By James Taylor
MSNBC’s Alex Wagner aired a segment on April 28 titled, “Republican policy on climate change takes a turn for the absurd.” The only problem was Wagner made provably false statements as ‘proof’ that the climate realist positions of Sen. Ron Johnson (R-WI) and Rep. Marjorie Taylor Greene (R-GA) are scientifically “absurd.”
Wagner aired a clip of Greene saying climate always changes and no amount of taxation and regulation will change that. Wagner then aired a clip of Johnson pointing out that Wisconsin has a relatively cold climate and Wisconsinites might benefit from some warming. Wagner then mocked Greene and Johnson, claiming climate change is causing starvation and death.
The problem for Wagner is objective facts show just the opposite of what she claims. Global crop production is increasing dramatically as the planet modestly warms. Moreover, peer-reviewed medical data show far more people throughout the world die from cold temperatures and cold-related factors than hot temperatures and heat-related factors. By the data, warming temperatures are having a dramatic life-saving impact.
Regarding starvation, the United Nations Food and Agriculture Organization (FAO) compiles and reports in-depth data on global and nation-by-nation crop production. FAO devotes particular attention to the world cereal harvest, which is comprised of the critical staple crops of rice, wheat, and corn. According to FAO, the most recent global crop year – 2021/2022 – produced the second-largest cereal crop in history. The previous year produced the third-largest cereal crop in history. All five of the five highest cereal crop years occurred during the past five years. FAO reports that global cereal crop production has risen 20 percent during the past decade.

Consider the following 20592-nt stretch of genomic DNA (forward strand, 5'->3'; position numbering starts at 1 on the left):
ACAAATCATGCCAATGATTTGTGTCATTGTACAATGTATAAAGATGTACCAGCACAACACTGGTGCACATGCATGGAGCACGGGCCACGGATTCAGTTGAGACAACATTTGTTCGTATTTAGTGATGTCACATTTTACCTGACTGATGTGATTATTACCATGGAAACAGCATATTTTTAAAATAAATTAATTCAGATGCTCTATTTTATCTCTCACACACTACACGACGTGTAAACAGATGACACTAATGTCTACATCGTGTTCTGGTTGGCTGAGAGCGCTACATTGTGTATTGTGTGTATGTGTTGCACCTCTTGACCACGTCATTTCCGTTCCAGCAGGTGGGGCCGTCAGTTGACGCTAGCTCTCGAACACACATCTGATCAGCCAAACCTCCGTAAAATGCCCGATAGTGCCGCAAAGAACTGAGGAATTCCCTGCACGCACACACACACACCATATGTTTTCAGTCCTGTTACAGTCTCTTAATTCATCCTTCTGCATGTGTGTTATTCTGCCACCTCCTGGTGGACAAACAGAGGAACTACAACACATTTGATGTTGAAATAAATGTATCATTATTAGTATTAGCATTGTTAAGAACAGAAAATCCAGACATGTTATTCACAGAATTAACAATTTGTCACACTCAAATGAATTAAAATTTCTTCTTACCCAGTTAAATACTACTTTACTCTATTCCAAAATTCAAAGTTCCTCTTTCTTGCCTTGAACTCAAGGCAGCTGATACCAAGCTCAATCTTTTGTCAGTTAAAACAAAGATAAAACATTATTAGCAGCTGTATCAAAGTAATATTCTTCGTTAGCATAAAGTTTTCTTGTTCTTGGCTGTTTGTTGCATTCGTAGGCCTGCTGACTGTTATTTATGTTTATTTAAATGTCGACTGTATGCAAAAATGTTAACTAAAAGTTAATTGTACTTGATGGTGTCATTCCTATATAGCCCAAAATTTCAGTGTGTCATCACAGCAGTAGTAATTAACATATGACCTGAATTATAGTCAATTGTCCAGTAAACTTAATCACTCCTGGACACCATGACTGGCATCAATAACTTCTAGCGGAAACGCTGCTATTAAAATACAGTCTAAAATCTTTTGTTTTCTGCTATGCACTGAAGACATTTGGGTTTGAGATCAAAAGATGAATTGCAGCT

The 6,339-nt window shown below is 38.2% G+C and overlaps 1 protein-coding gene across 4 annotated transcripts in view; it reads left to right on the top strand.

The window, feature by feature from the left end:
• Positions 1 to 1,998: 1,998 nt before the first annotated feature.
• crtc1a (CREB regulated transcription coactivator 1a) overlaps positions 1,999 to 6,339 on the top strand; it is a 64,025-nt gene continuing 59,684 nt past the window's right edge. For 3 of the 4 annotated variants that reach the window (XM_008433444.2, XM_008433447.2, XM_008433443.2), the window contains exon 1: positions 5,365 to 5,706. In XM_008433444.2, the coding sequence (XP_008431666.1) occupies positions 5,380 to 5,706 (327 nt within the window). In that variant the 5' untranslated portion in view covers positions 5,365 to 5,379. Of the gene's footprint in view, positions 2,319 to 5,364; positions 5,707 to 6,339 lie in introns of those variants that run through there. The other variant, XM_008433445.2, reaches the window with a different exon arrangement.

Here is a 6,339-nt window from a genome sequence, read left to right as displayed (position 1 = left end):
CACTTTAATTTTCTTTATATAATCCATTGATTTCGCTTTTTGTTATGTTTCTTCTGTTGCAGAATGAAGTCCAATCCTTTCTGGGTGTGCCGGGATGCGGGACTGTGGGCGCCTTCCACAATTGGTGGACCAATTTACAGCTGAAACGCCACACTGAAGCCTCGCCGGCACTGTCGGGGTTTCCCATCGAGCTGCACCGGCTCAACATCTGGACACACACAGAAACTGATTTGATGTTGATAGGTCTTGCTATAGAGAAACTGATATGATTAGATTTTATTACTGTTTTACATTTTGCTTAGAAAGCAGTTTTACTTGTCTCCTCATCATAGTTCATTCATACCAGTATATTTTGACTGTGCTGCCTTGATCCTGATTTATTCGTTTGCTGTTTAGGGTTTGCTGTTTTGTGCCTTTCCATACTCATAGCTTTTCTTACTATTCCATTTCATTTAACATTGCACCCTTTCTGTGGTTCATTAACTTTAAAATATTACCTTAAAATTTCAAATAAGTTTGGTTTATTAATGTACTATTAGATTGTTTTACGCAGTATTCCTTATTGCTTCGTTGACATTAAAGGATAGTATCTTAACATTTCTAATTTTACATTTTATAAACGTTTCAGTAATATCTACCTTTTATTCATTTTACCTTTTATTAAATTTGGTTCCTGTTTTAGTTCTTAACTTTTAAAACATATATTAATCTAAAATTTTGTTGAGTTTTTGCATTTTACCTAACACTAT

Crop experts expect those gains to continue. The Organization for Economic Cooperation and Development (OECD) and FAO project, in their OECD-FAO Agricultural Outlook 2021-2030, that global cereal production will increase by 336 million tons during this current decade. That represents another 12 percent increase in cereal crop production.
The crop data are not surprising, as carbon dioxide serves as aerial plant food. Horticulturists pump carbon dioxide into greenhouses precisely because carbon dioxide enhances plant growth. Also, warmer global temperatures extend growing seasons. Warmer temperatures additionally reduce harmful frost events and freezes during growing seasons. Moreover, higher atmospheric carbon dioxide levels enable plants to be more productive with less water, making plants more tolerant of any droughts that periodically occur. Each of these factors explain why scientists have measured a substantial increase in global vegetation during recent decades.
Regarding human deaths and mortality, scientists have examined human death rates and mortality causes throughout the world. In a peer-reviewed study published in Lancet – the world’s most prestigious medical journal – scientists report 7.7% of deaths worldwide are caused by temperatures that are less than ideal. Among those 7.7% of deaths caused by sub-optimal temperatures, 20 times more people die from cold temperatures or cold-related factors than the number of people who die from hot temperatures or heat-related factors.
Alex Wagner’s snarky, I-follow-the-science statement that global warming is causing starvation and death is typical of the tone and inaccuracy of the industrial climate complex’s assertions regarding climate change. People like Johnson and Greene make statements questioning the so-called climate crisis, then uninformed climate believers ridicule the skeptical statements by simply making up and presenting statements that are undeniably falsified by objective scientific data.
James Taylor is the President of the Heartland Institute. Taylor is also director of Heartland’s Arthur B. Robinson Center for Climate and Environmental Policy.
Taylor is the former managing editor (2001-2014) of Environment & Climate News, a national monthly publication devoted to sound science and free-market environmentalism.
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